The Voodoo Streets of Santiago De Cuba
Santiago De Cuba has a reputation. Voodoo, witchcraft; a hotbed of hustlers, pimps and thieves. The home of Bacardi and the country’s most energetic carnival. Apparently, it’s Cuba’s rough and gritty city. The wild east - Haiti and Jamaica just over the horizon. More Carribean. More Pirate.
This reputation attracted us to the city, so Sonya and I decided to stop in.
The City of Santiago De Cuba
What we found was something a bit different to the reputation. Dilapidated, yes. Dirty also. The central Plaza did have its share of scammers. But it’s character was more slumbering, slow and humid. It was a very appealing city.
The second biggest city in Cuba was snoozing, a permanent tropical siesta. It was also compact, quite walkable - if you could cope with the steaming heat.
Our host insisted the room rate included dinner. We had read somewhere Santiago cuisine was not something to write home about, so we accepted. Her firm but friendly manner indicated it was an argument we wouldn’t win.
In the evening we sat alone waiting for dinner in the formal dining room. Windows open to the street, a creaky fan high overhead. The burly solemn chef was visible behind the counter, wielding a giant cleaver banging away at what was soon to be our fish dinner.
Walking the Streets of Santiago De Cuba
The next morning we started a walk through town down at the waterfront, near a strangely cartoonish “Cuba” sculpture and sign. The concrete park in which it was located looked like it had been built for tourists. It was almost deserted.
Trying to make sense of our map, we meandered up through the old town. It was an area once, populated by French escapees from the 19th-century Haitian revolution. While I wouldn’t describe it as “French”, the place did have a lot of character. Children and old people idled in front of crumbling, colourful doors, windows and verandahs. An infrequent horse with cart or motorbike puttered down the baking laneways. Groups of men huddled around decrepit automotive hulks, tinkering and fiddling. Nobody was in a hurry.
Most people paid us little attention. We perspired our way onwards. Firstly to the central plaza, then climbing through a maze of dusty and sometimes steep staircases and byways.
At one point a couple of under-employed youths ushered us onto a rooftop garden. We admired the harbour vista while they pointed out places of historical interest. Inevitably we were parted with a few pesos for their services. In Cuba, you can’t go far without getting the hustle. Most hustlers aren’t bad; they’re just destitute. Often they are out of work engineers, lawyers and professionals.
Our final destination was the old art deco Moncada Barracks, significant because they were the location of Fidel Castro’s first amateur attempt at a revolution against the dictator Batista. Their attack on the barracks - during the annual carnival - was bungled from the outset, some revolutionaries getting shot while others - Fidel among them - were captured. After a court case and jail, Castro later returned to fight another day.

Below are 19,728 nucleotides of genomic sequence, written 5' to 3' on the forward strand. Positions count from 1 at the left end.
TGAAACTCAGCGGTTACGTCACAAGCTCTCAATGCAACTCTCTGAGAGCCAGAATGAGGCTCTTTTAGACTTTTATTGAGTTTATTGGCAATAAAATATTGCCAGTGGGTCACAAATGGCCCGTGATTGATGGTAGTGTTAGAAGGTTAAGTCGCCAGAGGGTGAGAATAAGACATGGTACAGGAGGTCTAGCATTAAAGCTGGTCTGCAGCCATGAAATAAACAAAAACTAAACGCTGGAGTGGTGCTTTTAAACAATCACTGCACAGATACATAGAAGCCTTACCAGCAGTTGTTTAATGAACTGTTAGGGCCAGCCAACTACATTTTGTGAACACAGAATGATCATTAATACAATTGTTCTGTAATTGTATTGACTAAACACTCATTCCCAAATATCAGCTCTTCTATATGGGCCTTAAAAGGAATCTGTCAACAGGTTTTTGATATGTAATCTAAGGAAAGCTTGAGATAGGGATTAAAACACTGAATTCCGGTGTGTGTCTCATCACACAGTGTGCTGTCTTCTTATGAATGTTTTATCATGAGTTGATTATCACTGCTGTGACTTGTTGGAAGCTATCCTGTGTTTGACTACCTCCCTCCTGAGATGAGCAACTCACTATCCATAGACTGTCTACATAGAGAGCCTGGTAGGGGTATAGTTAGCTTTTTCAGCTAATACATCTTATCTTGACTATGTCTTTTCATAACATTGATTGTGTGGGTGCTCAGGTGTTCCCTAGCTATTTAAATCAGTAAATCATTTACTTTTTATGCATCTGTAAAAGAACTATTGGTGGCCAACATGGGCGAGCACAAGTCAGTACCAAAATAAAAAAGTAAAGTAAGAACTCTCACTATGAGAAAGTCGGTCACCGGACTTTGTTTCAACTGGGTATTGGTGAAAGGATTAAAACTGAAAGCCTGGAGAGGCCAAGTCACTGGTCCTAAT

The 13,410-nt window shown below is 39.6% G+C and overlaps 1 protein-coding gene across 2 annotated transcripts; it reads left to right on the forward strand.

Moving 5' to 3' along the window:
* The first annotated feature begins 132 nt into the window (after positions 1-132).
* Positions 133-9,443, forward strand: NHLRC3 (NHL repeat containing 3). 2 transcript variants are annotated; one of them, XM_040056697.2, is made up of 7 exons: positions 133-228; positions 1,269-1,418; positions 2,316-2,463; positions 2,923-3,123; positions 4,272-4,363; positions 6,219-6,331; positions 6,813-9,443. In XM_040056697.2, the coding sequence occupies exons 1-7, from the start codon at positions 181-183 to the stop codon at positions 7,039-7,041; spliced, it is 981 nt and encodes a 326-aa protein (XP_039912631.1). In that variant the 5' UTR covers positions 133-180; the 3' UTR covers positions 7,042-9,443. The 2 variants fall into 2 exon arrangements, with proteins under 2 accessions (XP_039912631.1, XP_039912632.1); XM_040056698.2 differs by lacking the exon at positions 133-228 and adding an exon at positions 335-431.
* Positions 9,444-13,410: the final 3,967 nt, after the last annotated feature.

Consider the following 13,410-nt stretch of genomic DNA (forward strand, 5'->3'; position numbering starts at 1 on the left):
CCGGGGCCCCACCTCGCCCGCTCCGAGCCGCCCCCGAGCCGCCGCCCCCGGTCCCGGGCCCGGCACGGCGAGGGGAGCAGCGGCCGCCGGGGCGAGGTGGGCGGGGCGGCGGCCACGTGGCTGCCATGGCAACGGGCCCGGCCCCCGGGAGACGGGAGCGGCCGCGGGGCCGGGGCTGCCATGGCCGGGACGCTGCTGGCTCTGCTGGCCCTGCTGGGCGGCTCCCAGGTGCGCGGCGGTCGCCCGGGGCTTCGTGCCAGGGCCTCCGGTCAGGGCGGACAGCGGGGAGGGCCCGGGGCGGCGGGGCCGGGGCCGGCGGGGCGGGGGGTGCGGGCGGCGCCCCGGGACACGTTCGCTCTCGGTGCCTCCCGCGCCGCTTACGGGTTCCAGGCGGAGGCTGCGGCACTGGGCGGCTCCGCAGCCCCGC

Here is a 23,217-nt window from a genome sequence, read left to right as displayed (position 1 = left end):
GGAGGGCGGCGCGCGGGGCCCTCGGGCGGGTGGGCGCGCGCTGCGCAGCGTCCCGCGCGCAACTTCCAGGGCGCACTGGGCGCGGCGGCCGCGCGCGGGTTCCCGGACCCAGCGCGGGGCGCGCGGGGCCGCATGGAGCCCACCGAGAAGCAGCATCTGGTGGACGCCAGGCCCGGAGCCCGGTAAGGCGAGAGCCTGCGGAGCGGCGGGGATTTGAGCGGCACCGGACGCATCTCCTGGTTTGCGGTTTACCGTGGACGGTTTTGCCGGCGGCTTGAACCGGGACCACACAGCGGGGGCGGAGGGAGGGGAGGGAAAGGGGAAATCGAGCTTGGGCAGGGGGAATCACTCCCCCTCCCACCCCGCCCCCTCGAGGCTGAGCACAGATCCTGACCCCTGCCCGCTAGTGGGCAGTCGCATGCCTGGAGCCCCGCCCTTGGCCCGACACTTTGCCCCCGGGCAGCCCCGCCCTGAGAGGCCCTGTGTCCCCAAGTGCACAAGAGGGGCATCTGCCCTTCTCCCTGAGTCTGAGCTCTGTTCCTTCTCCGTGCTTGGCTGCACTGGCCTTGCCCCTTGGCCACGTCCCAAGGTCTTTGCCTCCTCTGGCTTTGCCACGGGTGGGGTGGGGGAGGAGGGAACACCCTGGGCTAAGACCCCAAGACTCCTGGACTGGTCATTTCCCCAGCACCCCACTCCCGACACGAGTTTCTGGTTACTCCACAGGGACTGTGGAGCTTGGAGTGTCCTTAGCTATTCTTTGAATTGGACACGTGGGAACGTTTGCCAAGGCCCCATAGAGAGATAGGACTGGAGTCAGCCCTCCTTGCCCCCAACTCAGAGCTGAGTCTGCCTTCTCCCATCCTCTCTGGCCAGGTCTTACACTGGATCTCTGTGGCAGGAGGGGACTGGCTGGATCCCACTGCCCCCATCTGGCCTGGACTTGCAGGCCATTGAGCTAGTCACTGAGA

After a few wrong turns and more sweating, we finally arrived at these barracks. Unfortunately, they turned out to be closed. We stood outside and admired at the bullet holes on pocked into the canary yellow walls.
San Pedro De La Roca, Santiago De Cuba
In the evening we headed out of town to the old Spanish stone fort of San Pedro de la Roca, which sits imposingly at the harbour mouth. From it’s UNESCO sanctioned turrets, we surveyed the decaying fishing villages in the bays and inlets below. More impressive was the sweeping arc of the tropical coast and a sheer drop to the harbour entrance. Built-in 1663 to protect against marauding pirates, to the fort was fully intact, never seeing proper action, although apparently a good vantage point to witness the US-Spanish naval battle of 1898.
After all that informative history it seemed appropriate to return to town, head to the rooftop bar at the Hotel Casa Granda, get a drink and recount the day's activities. Sonya went for the Pina Colada, and I chose most drinkable Cuban beer - the Bucanero.
While tourists are sparse in Santiago De Cuba, the few that make it eventually end up at this rooftop bar. The views of the Cathedral, Plaza, Harbour and Hills are incomparable. This more than makes up for the doughy pizza and dry sandwiches. After the sun finally set in a fiery glow behind the Cathedral de Nuestra, we retired downstairs to the airy restaurant. This handy spot, overlooking the plaza, was apparently a favourite Hemmingway hangout.
Our Three Favourite Things in Santiago De Cuba
Walking the Streets
Similar to many characterful cities, walking the streets and exploring the back alleys is the most rewarding things to do in Santiago de Cuba. If well lived in asymmetric and colourful windows, doorways and steps are your thing, then walking these streets is a good idea. The section between the waterfront and the plaza is the most unkempt, crumbling but also satisfying. Up the hill from the central plaza also has its spots.
The Rooftop of Hotel Casa Granda
The food, drink and service are at best average, but who cares with such an appealing urban vista. The harbour and hills shimmer in the distance, and you are almost on top of the Cathedral.
The San Pedro De La Roca Fort
Out near the harbour mouth, most impressive is the location - perched on a high outcrop and positioned to survey the sweeping arc of coastline and narrow harbour bays.